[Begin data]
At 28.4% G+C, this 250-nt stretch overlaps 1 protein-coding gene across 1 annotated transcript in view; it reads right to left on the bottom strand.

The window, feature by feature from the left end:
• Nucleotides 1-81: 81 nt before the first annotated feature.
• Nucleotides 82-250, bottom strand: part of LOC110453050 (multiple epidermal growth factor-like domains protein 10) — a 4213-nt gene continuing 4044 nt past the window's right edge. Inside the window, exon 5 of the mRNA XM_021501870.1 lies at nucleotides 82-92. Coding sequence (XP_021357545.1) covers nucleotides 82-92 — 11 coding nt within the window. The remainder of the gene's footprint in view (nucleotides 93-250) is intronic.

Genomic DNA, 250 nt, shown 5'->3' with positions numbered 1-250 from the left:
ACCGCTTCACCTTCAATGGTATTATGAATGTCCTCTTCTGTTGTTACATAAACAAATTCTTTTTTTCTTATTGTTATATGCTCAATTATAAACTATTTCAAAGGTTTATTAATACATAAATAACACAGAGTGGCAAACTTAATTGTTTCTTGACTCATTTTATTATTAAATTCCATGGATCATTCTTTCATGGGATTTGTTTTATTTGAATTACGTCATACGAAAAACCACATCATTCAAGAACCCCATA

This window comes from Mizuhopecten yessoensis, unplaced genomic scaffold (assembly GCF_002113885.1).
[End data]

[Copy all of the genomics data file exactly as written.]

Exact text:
At 28.4% G+C, this 250-nt stretch overlaps 1 protein-coding gene across 1 annotated transcript in view; it reads right to left on the bottom strand.

The window, feature by feature from the left end:
• Nucleotides 1-81: 81 nt before the first annotated feature.
• Nucleotides 82-250, bottom strand: part of LOC110453050 (multiple epidermal growth factor-like domains protein 10) — a 4213-nt gene continuing 4044 nt past the window's right edge. Inside the window, exon 5 of the mRNA XM_021501870.1 lies at nucleotides 82-92. Coding sequence (XP_021357545.1) covers nucleotides 82-92 — 11 coding nt within the window. The remainder of the gene's footprint in view (nucleotides 93-250) is intronic.

Genomic DNA, 250 nt, shown 5'->3' with positions numbered 1-250 from the left:
ACCGCTTCACCTTCAATGGTATTATGAATGTCCTCTTCTGTTGTTACATAAACAAATTCTTTTTTTCTTATTGTTATATGCTCAATTATAAACTATTTCAAAGGTTTATTAATACATAAATAACACAGAGTGGCAAACTTAATTGTTTCTTGACTCATTTTATTATTAAATTCCATGGATCATTCTTTCATGGGATTTGTTTTATTTGAATTACGTCATACGAAAAACCACATCATTCAAGAACCCCATA

This window comes from Mizuhopecten yessoensis, unplaced genomic scaffold (assembly GCF_002113885.1).